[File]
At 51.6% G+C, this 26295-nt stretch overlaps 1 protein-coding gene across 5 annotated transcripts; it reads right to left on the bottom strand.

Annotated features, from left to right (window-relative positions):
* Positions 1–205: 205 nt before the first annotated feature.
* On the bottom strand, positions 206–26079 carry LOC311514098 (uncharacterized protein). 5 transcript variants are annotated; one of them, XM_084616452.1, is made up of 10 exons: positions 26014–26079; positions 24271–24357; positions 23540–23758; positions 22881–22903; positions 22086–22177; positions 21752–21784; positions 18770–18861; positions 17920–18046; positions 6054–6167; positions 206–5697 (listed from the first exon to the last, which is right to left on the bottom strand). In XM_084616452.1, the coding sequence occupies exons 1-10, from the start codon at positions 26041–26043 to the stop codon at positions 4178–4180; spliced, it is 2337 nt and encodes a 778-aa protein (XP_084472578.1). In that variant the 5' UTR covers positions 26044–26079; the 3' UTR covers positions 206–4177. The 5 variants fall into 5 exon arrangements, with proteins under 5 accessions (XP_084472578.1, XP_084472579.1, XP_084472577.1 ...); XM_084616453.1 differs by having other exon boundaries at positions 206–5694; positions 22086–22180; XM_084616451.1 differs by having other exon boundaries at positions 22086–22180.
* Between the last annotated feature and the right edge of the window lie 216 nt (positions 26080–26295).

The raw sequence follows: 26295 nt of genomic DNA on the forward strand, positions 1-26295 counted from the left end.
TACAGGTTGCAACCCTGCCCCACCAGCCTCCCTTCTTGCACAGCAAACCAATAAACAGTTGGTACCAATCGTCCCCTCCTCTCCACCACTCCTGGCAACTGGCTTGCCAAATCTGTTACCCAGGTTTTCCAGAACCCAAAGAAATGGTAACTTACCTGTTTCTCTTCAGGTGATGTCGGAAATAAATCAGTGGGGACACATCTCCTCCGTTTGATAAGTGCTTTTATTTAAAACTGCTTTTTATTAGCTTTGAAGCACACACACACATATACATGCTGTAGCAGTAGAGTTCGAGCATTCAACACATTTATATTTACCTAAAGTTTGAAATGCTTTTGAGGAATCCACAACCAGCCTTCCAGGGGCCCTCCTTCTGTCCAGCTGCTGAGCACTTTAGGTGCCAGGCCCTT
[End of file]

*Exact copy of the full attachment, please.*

At 51.6% G+C, this 26295-nt stretch overlaps 1 protein-coding gene across 5 annotated transcripts; it reads right to left on the bottom strand.

Annotated features, from left to right (window-relative positions):
* Positions 1–205: 205 nt before the first annotated feature.
* On the bottom strand, positions 206–26079 carry LOC311514098 (uncharacterized protein). 5 transcript variants are annotated; one of them, XM_084616452.1, is made up of 10 exons: positions 26014–26079; positions 24271–24357; positions 23540–23758; positions 22881–22903; positions 22086–22177; positions 21752–21784; positions 18770–18861; positions 17920–18046; positions 6054–6167; positions 206–5697 (listed from the first exon to the last, which is right to left on the bottom strand). In XM_084616452.1, the coding sequence occupies exons 1-10, from the start codon at positions 26041–26043 to the stop codon at positions 4178–4180; spliced, it is 2337 nt and encodes a 778-aa protein (XP_084472578.1). In that variant the 5' UTR covers positions 26044–26079; the 3' UTR covers positions 206–4177. The 5 variants fall into 5 exon arrangements, with proteins under 5 accessions (XP_084472578.1, XP_084472579.1, XP_084472577.1 ...); XM_084616453.1 differs by having other exon boundaries at positions 206–5694; positions 22086–22180; XM_084616451.1 differs by having other exon boundaries at positions 22086–22180.
* Between the last annotated feature and the right edge of the window lie 216 nt (positions 26080–26295).

The raw sequence follows: 26295 nt of genomic DNA on the forward strand, positions 1-26295 counted from the left end.
TACAGGTTGCAACCCTGCCCCACCAGCCTCCCTTCTTGCACAGCAAACCAATAAACAGTTGGTACCAATCGTCCCCTCCTCTCCACCACTCCTGGCAACTGGCTTGCCAAATCTGTTACCCAGGTTTTCCAGAACCCAAAGAAATGGTAACTTACCTGTTTCTCTTCAGGTGATGTCGGAAATAAATCAGTGGGGACACATCTCCTCCGTTTGATAAGTGCTTTTATTTAAAACTGCTTTTTATTAGCTTTGAAGCACACACACACATATACATGCTGTAGCAGTAGAGTTCGAGCATTCAACACATTTATATTTACCTAAAGTTTGAAATGCTTTTGAGGAATCCACAACCAGCCTTCCAGGGGCCCTCCTTCTGTCCAGCTGCTGAGCACTTTAGGTGCCAGGCCCTT